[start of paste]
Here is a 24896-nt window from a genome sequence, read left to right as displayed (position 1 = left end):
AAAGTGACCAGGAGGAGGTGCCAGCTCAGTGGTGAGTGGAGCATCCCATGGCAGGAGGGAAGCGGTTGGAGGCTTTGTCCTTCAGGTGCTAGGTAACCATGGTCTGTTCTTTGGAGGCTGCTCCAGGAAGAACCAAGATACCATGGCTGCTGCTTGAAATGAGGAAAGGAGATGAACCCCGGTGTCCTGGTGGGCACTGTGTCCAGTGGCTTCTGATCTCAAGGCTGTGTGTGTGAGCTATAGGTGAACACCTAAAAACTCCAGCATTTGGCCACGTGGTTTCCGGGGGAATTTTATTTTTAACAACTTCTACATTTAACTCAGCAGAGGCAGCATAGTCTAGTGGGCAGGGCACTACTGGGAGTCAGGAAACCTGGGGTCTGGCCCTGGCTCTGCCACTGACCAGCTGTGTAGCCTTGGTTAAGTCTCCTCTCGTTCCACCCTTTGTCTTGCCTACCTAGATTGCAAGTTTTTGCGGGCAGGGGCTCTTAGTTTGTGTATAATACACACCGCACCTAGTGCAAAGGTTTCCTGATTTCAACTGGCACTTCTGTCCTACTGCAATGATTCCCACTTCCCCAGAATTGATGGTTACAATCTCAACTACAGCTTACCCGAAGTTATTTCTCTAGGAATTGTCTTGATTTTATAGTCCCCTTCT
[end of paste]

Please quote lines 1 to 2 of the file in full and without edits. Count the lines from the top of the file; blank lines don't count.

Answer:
Here is a 24896-nt window from a genome sequence, read left to right as displayed (position 1 = left end):
AAAGTGACCAGGAGGAGGTGCCAGCTCAGTGGTGAGTGGAGCATCCCATGGCAGGAGGGAAGCGGTTGGAGGCTTTGTCCTTCAGGTGCTAGGTAACCATGGTCTGTTCTTTGGAGGCTGCTCCAGGAAGAACCAAGATACCATGGCTGCTGCTTGAAATGAGGAAAGGAGATGAACCCCGGTGTCCTGGTGGGCACTGTGTCCAGTGGCTTCTGATCTCAAGGCTGTGTGTGTGAGCTATAGGTGAACACCTAAAAACTCCAGCATTTGGCCACGTGGTTTCCGGGGGAATTTTATTTTTAACAACTTCTACATTTAACTCAGCAGAGGCAGCATAGTCTAGTGGGCAGGGCACTACTGGGAGTCAGGAAACCTGGGGTCTGGCCCTGGCTCTGCCACTGACCAGCTGTGTAGCCTTGGTTAAGTCTCCTCTCGTTCCACCCTTTGTCTTGCCTACCTAGATTGCAAGTTTTTGCGGGCAGGGGCTCTTAGTTTGTGTATAATACACACCGCACCTAGTGCAAAGGTTTCCTGATTTCAACTGGCACTTCTGTCCTACTGCAATGATTCCCACTTCCCCAGAATTGATGGTTACAATCTCAACTACAGCTTACCCGAAGTTATTTCTCTAGGAATTGTCTTGATTTTATAGTCCCCTTCT